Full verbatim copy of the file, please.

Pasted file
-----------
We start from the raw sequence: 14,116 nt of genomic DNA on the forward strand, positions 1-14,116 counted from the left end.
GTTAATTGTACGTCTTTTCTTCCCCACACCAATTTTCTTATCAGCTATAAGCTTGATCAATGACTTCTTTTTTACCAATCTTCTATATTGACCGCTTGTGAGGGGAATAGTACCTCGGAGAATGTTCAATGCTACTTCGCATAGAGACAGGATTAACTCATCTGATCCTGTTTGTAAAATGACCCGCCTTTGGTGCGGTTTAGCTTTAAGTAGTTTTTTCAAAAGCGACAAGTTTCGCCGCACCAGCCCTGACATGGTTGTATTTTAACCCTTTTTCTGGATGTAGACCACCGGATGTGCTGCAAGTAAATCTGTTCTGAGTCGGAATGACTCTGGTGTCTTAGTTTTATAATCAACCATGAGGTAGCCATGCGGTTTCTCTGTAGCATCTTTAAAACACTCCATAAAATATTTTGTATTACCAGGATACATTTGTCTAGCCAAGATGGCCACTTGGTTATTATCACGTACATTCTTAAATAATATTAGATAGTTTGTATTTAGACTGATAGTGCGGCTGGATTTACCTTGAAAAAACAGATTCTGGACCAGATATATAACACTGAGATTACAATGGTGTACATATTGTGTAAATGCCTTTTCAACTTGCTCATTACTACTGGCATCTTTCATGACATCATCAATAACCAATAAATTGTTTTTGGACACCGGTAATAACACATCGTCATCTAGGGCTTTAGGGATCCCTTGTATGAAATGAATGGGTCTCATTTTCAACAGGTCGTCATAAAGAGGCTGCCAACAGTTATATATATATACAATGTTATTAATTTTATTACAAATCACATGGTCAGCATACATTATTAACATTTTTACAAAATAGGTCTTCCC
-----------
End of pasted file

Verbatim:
We start from the raw sequence: 14,116 nt of genomic DNA on the forward strand, positions 1-14,116 counted from the left end.
GTTAATTGTACGTCTTTTCTTCCCCACACCAATTTTCTTATCAGCTATAAGCTTGATCAATGACTTCTTTTTTACCAATCTTCTATATTGACCGCTTGTGAGGGGAATAGTACCTCGGAGAATGTTCAATGCTACTTCGCATAGAGACAGGATTAACTCATCTGATCCTGTTTGTAAAATGACCCGCCTTTGGTGCGGTTTAGCTTTAAGTAGTTTTTTCAAAAGCGACAAGTTTCGCCGCACCAGCCCTGACATGGTTGTATTTTAACCCTTTTTCTGGATGTAGACCACCGGATGTGCTGCAAGTAAATCTGTTCTGAGTCGGAATGACTCTGGTGTCTTAGTTTTATAATCAACCATGAGGTAGCCATGCGGTTTCTCTGTAGCATCTTTAAAACACTCCATAAAATATTTTGTATTACCAGGATACATTTGTCTAGCCAAGATGGCCACTTGGTTATTATCACGTACATTCTTAAATAATATTAGATAGTTTGTATTTAGACTGATAGTGCGGCTGGATTTACCTTGAAAAAACAGATTCTGGACCAGATATATAACACTGAGATTACAATGGTGTACATATTGTGTAAATGCCTTTTCAACTTGCTCATTACTACTGGCATCTTTCATGACATCATCAATAACCAATAAATTGTTTTTGGACACCGGTAATAACACATCGTCATCTAGGGCTTTAGGGATCCCTTGTATGAAATGAATGGGTCTCATTTTCAACAGGTCGTCATAAAGAGGCTGCCAACAGTTATATATATATACAATGTTATTAATTTTATTACAAATCACATGGTCAGCATACATTATTAACATTTTTACAAAATAGGTCTTCCC